Firesky Cost Estimates–a Quick Summary

As a House Project proceeds, from the Design Intent Drawing Package thru the Construction Drawing Package, two distinctly different cost estimating processes can be employed. In the DID Phase, a Conceptual Estimate is provided. In the Construction Drawing Package, a more defined Statement of Probable Construction Costs is available. A quick review of each form of Estimate is provided.

Conceptual Cost Estimate

A Conceptual Estimate is utilized early in the design process when there is limited information available. Generated upon the completion of the Design Intent Drawing Package, the goal of the Conceptual Estimate is to establish an “Order-of-Magnitude” for the project.   That is to say, a “broad view,” where construction details and methods are not considered, or included, in the Estimate.

In generating the Conceptual Estimate, the three (3) primary factors that are considered include: 

  1. Past projects of similar size and scope.
  2. Current construction costs.
  3. Geographic location of the project. 

In the Conceptual Estimate, the Construction Specifications Institute (CSI) Uniform Numbering System (Master Format) is employed. In the Conceptual Estimate, Divisions 1 thru 16, are line itemed with a square footage and a cost per square foot. The result is a total estimated cost for each Division, which in turn, are added together to provide a total Conceptual Cost Estimate.

If a small house, say 1000 square feet, costs $150,000 to build in a specific geographic area, it is reasonable to assume that a similar house, in size and scope, will have similar construction costs. Should the small house be located in a different geographic area, then the Cost Estimate would need to be adjusted to reflect the cost differences.

The contingency for a Conceptual Cost Estimate may be as high as 20%.

Statement of Probable Construction Costs (SPCC)

The Statement of Probable Construction Costs is utilized during the development of the Construction Drawing Package. The Statement is modified as the project proceeds into the construction phase. The goal of the Statement of Probable Construction Cost is to provide a line itemed estimate, based upon the Conceptual Estimate, that is adjusted as cost information is received. 

The Statement of Probable Construction Costs is based upon three (3) primary methods: 

  1. Identification of subcontractors, installers and vendors.
  2. Identification of costs through a bidding and negotiation process.
  3. Definition of Allowances for unknown or undecided scope of work.

Similar to the Conceptual Estimate, the CSI Uniform Numbering System (Master Format) is employed. However, in the Statement, each Division 1 thru 16 is further broken down into Subsections.  For example, the Division 3 – Concrete is subdivided into two subsections. The first for Concrete Footings and Foundations, and the second for Concrete Slabs. In addition, the Concrete Slabs can be subdivided into Interior and Exterior Slabs.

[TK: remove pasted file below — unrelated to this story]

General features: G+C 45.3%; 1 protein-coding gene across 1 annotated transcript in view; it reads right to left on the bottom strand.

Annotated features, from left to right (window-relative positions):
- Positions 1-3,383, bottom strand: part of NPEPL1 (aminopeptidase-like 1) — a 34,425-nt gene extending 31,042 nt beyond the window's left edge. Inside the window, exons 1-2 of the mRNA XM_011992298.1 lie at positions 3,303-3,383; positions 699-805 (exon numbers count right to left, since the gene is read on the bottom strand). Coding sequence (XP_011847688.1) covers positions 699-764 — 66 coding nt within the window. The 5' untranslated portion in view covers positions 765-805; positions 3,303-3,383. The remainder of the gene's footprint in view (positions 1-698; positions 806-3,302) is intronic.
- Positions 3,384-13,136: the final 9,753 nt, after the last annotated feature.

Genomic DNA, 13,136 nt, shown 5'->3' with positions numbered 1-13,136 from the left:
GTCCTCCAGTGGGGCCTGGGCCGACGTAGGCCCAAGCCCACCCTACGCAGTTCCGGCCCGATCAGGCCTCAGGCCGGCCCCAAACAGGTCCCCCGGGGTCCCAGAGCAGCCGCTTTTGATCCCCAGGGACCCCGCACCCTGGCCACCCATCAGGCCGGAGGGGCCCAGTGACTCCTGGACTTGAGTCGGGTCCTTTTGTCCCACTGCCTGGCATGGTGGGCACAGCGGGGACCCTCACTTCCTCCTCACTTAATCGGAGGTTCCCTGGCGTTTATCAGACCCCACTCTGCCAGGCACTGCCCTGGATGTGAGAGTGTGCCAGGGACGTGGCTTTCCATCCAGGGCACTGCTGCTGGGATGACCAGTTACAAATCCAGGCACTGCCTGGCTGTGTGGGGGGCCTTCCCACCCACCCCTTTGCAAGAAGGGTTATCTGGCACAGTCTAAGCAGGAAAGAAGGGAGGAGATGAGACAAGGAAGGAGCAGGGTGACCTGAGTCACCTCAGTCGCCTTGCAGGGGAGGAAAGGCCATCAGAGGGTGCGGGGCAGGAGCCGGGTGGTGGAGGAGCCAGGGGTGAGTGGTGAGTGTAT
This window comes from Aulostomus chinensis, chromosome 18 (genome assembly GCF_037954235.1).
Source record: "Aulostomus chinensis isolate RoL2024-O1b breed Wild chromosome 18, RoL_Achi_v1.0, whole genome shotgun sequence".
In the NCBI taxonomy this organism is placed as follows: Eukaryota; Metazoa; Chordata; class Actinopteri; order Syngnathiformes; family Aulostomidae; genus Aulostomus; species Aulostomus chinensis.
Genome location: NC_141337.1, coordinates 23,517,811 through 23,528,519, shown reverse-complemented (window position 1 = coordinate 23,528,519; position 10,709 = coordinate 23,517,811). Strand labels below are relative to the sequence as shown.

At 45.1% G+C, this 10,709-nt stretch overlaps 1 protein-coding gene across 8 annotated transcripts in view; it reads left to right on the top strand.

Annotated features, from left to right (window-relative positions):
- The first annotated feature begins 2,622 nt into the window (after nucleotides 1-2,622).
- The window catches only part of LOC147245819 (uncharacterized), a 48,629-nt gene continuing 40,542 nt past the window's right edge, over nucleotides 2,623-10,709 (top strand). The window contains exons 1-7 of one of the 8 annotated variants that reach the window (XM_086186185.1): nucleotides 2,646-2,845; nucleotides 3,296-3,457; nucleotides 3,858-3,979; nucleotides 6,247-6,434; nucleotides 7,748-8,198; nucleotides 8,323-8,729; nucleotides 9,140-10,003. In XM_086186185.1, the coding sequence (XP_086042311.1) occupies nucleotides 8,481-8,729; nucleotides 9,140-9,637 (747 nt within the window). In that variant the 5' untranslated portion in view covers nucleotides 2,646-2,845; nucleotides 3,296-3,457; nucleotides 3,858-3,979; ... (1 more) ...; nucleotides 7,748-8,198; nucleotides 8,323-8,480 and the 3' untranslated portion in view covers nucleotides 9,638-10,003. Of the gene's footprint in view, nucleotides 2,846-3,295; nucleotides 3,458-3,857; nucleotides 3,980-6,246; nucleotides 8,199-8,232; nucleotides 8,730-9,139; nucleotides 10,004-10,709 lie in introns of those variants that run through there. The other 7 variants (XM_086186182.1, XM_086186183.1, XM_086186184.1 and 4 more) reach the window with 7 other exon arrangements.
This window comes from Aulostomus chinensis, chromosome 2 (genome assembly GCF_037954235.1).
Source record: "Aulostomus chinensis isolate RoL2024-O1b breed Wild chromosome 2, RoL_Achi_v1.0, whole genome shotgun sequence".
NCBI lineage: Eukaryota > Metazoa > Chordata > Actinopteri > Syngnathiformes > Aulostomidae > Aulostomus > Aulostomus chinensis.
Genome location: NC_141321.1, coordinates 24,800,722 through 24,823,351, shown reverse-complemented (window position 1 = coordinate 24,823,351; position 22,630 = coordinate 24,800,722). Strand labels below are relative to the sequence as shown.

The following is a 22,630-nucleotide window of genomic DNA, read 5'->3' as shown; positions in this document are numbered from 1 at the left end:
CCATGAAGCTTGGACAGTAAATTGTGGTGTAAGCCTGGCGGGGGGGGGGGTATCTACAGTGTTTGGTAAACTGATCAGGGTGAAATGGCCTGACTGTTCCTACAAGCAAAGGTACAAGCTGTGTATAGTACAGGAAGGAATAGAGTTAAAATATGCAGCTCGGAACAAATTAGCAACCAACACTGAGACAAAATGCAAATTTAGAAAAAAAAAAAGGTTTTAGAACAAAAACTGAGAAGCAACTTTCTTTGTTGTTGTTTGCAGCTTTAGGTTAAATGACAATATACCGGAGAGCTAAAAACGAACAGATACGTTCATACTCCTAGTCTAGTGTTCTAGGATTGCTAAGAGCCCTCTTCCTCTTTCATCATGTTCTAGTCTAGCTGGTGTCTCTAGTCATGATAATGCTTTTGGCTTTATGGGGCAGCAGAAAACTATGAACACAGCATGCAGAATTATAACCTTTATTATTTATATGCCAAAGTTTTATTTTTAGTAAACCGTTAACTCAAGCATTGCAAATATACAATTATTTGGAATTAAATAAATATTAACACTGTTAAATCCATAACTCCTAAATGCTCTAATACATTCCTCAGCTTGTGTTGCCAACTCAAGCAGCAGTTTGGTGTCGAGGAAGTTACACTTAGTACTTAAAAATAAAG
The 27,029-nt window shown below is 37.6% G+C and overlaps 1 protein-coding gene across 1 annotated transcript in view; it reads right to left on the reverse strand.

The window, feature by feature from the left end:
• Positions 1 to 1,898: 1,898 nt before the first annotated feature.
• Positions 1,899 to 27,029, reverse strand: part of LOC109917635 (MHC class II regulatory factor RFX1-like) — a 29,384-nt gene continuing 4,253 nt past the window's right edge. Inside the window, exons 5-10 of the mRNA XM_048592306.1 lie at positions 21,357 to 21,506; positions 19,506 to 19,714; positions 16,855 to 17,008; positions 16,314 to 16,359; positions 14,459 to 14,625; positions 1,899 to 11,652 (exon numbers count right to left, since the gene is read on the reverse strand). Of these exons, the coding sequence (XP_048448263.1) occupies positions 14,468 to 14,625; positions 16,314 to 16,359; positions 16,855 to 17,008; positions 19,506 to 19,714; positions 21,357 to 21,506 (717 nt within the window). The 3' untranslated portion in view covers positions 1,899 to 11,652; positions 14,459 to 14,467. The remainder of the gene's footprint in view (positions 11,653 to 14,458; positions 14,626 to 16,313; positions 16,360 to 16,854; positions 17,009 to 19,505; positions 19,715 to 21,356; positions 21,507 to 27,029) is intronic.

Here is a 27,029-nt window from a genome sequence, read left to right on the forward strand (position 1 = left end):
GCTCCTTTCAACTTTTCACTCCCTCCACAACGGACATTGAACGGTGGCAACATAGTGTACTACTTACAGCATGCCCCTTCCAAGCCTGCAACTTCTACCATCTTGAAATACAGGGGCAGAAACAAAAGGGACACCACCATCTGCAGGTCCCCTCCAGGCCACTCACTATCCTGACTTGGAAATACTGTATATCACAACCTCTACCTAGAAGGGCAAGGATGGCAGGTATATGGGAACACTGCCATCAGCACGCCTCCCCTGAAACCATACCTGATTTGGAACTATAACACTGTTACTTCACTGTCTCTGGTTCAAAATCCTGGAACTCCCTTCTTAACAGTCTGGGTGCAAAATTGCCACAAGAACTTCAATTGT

The Statement is based on simple mathematics is to generate total costs. In the Statement, the first column defines the Type of Unit. The Units utilized include EACH, LINEAR FOOT, SQUARE FOOT, ALLOWANCE, and BID. The Unit is then quantified and valued. The end result is a SUBTOTAL for each subdivision line item. The subdivision line items are added together resulting in the TOTALS.  For Reference Purposes, an added column reflects the name of the provider ie; Contractor, Bidder, or Owner.

The Statement of Probable Construction Costs is designed as a “dynamic working tool”.  Utilizing an Excel Spread Sheet, changes in the allowances and bids can be inserted into the Statement, and their impact immediately identified.

Generally, the Contingency Factor is around 5% and is refined as bids are received, and Allowances allocated.

The Contingency Factor

The Contingency Factor is the percentage of the construction costs based upon the number of unknown factors, that may or may not occur. Because many cost factors are not clearly defined, the Contingency allows for broad cost coverage, until such cost factors can be defined. The Contingency Factor does not include increases in the Scope of Work or any Owner directive changes. In addition, it is not utilized as a “cushion” for the addition of any future costs that may or may not occur. 

The Conceptual Estimate requires a higher Contingency based upon the limited information available. In contrast, The Statement of Probable Construction Costs employs a lower Contingency because more defined information is available. In both instances, the Contingency factor is factored into the subtotal amount, thus contributing towards the total cost. 

Importance of the statement of probable construction costs (SPCC)

As the SPCC begins to be developed, the Owner is allowed to make informative decision making through three (3) processes.

  1.  The Owner can adjust the Scope of Work:By rethinking finishes, or reducing costs, alternatives are quickly generated so as to reduce, maintain, or even expand on the Scope of Work.
  2. The Owner can decide to involve Sweat Equity into the Project: While Bid Costs will include both Labor and Materials, the Owner may decide to self-perform on the installation of finishes, siding, or other trades.
  3. The Owner can adjust the time frame, and phasing, of the Project:  By having certain trades work in the summer months, and other trades working in the winter months, the phasing of the project can be extended or compressed.